Garrison Mill Clinic

BonnieWagner


Bonnie Wagner, RN

Daily clinic hours:  7:30 am to 2:30 pm


Nurse Bonnie is trained to treat minor emergencies and to dispense medications when needed.

If a child is suspected of having a communicable disease, parents will be called to pick up the child from school and seek a physician's diagnosis prior to returning the student to a classroom.  This local school procedure is made in the best interest of all our students.

Please do not send children to school who feel ill, who have had a temperature over 100, or who have vomited within 24 hours.  Please follow these Illness Guidelines.

It is of the utmost importance that we maintain a clinic card on file for reference and that parents keep information current on this card for future emergency purposes.


Medications

  • Form JGCD-2 must be completed by parents prior to dispensing of medicines (prescription or non-prescription).  Download Form_JGCD-2
  • Prescription drugs must be in their original container, bear the name of the patient, the name of the physician prescribing the medication, and the pharmacy filling the prescription.
  • Over-the-counter drugs must also be maintained in their original container and Form JGCD-7 must be completed.  Download Form_JGCD-7


Other Inquiries


 

Mission

The mission of the Cobb County School Health Services is to strengthen and facilitate the educational process through improvement and protection of the health status of all students. School nurses work as a team with school administrators, teachers, counselors, school social workers, families and community to identify and assist each student to reach their maximum state of well-being.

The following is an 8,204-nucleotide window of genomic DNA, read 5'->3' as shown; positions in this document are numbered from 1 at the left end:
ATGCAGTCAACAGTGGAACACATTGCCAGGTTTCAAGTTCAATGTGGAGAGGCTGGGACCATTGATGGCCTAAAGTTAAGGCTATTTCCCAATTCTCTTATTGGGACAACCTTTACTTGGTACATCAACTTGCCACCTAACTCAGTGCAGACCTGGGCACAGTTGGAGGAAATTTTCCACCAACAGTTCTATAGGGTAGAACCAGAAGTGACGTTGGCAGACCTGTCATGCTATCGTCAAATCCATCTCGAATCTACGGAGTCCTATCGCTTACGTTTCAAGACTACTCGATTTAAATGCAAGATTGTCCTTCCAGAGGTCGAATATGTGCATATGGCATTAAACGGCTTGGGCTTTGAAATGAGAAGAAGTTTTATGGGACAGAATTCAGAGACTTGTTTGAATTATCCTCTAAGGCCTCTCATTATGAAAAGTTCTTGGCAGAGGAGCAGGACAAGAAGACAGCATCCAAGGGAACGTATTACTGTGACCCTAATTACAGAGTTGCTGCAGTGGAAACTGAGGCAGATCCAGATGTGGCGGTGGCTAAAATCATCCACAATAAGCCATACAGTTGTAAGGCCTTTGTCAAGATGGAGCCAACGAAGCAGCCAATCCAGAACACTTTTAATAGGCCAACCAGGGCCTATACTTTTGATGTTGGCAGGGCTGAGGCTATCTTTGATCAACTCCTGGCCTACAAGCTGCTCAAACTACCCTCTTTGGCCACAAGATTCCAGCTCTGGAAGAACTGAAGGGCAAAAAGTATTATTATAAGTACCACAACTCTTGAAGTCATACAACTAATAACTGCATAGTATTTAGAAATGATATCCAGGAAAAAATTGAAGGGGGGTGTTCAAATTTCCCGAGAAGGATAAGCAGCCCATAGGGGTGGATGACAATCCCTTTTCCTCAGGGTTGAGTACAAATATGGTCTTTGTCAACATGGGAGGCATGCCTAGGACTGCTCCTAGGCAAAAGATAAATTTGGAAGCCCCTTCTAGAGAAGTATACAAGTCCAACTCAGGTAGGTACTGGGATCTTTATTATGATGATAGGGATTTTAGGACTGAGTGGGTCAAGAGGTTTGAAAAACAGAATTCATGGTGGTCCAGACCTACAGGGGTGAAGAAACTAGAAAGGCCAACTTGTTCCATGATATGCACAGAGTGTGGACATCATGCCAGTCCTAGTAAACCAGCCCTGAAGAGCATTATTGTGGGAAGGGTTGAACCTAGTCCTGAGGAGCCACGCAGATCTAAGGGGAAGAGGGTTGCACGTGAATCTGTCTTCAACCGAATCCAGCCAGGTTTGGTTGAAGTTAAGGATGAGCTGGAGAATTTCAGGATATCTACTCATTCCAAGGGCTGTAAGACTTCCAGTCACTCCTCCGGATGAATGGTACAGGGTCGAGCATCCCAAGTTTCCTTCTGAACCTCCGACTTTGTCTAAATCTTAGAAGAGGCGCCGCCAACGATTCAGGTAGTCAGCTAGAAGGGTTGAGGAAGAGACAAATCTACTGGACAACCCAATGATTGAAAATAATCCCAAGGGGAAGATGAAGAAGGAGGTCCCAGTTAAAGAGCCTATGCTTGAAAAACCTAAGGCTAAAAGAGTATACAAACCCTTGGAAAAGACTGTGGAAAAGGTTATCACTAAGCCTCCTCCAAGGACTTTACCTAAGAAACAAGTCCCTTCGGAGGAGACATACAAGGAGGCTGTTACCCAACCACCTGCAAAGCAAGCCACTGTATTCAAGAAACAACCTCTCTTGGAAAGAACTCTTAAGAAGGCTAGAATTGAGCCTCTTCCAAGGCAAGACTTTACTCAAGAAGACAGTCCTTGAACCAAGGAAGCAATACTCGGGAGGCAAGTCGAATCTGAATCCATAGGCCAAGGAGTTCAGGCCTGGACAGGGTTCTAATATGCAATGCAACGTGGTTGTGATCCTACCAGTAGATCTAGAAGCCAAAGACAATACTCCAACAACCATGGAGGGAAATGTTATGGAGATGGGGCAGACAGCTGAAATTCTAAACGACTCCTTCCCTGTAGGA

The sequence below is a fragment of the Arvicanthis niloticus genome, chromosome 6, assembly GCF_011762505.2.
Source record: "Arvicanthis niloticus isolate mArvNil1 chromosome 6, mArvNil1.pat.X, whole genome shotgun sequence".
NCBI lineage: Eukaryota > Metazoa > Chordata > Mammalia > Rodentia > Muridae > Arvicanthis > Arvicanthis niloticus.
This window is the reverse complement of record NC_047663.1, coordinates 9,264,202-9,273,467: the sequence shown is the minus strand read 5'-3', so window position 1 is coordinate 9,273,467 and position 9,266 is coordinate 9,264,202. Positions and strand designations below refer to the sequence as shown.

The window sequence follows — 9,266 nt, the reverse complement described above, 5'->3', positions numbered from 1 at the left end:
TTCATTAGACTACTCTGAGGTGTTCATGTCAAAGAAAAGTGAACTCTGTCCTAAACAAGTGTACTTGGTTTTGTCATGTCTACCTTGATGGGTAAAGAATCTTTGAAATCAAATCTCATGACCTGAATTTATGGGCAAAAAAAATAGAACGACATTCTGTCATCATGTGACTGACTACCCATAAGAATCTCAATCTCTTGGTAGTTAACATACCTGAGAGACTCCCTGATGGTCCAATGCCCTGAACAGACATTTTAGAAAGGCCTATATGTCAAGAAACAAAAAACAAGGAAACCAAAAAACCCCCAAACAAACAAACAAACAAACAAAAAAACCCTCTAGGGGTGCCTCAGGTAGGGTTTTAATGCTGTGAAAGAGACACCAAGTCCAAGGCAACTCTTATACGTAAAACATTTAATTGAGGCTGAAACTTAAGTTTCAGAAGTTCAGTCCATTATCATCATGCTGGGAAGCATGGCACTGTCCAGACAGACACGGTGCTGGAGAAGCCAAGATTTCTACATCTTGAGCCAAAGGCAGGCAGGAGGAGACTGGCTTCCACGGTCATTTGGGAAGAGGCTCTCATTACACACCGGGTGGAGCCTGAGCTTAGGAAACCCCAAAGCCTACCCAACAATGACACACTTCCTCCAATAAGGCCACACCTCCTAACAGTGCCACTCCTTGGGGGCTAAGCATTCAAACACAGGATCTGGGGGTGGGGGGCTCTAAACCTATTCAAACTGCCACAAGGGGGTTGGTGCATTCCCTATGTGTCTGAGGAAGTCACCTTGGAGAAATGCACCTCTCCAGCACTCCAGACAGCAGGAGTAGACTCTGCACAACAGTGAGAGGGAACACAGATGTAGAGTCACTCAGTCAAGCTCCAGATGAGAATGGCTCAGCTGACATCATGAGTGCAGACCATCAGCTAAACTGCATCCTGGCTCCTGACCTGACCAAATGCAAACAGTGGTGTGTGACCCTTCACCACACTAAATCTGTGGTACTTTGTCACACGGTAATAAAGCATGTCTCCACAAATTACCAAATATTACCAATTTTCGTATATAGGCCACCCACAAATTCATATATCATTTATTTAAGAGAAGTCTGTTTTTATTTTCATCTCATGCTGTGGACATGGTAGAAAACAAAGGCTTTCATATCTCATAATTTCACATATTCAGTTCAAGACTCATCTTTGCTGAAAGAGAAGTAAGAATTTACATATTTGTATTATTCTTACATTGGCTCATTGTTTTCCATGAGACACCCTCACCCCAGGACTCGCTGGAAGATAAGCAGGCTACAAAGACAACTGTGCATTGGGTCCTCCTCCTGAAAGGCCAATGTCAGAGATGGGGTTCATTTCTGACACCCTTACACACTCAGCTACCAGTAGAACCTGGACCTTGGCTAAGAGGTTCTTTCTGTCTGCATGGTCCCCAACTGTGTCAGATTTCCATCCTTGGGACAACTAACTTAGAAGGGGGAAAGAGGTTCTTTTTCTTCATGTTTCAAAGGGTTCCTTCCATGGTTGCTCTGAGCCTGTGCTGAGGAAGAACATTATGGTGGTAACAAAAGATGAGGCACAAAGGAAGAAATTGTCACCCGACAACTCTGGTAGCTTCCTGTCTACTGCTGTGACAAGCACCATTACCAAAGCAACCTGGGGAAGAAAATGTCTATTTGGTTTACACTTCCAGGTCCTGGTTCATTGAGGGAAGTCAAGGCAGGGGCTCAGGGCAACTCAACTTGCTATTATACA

“You cannot educate a child who is not healthy and you cannot keep a child healthy who is not educated” - Former US Surgeon General Jocelyn Elders, MD.


Kathleen E. Toomey, M.D., M.P.H.
July 22, 2020


Isolation Guidance:  What to do if you are sick with the novel coronavirus (COVID-19).  If you have tested positive for COVID-19 infection, or if a healthcare provider or public health official has told you that COVID-19 infection is suspected because you have been exposed to a person with COVID-19, you must follow the home isolation instructions below.

These steps will help prevent the disease from spreading to others in your household and community.  You should also follow these instructions if you suspect that you have COVID-19, even if you do not have a known exposure. 

The most common symptoms of COVID-19 are fever, cough, and/or shortness of breath
If you have tested positive for COVID-19 infection, you will need to report your close contacts to the Department of Public Health so that a representative can provide additional guidance and enroll your close contacts in symptom monitoring.  You will be contacted by someone at DPH to collect this information.  In the meantime, notify your close contacts of your illness and inform them they will also be contacted by the Department of Public Health.

More information for your close contacts can be found here: https://dph.georgia.gov/contact.


Stay home except to get medical care. 
You must not go outside your home unless you need medical care or in the event of an emergency, such as a fire.  Do not go to work, school, or public areas, and do not use public transportation, Uber/Lyft, or taxis.  If seeking medical care, always call ahead to alert the healthcare provider that you have or may have COVID-19.  Separate yourself from other people and animals in your home.  As much as possible, you should stay in a different room from other people in your home.  You should use a separate bathroom, if available.   The CDC currently recommends keeping 6 feet between yourself and others, if possible.  Prohibit visitors to your home as much as possible.


Wear a face mask!
You should wear a face mask (this can be a cloth mask) when you are around other people (e.g., sharing a room or vehicle), pets, and before you enter a healthcare provider’s office. If you are not able to wear a face mask (for example, because it causes trouble breathing), then people who live with you should not stay in the same room with you, or they should wear a face mask if they enter your room.


Appropriate hygiene.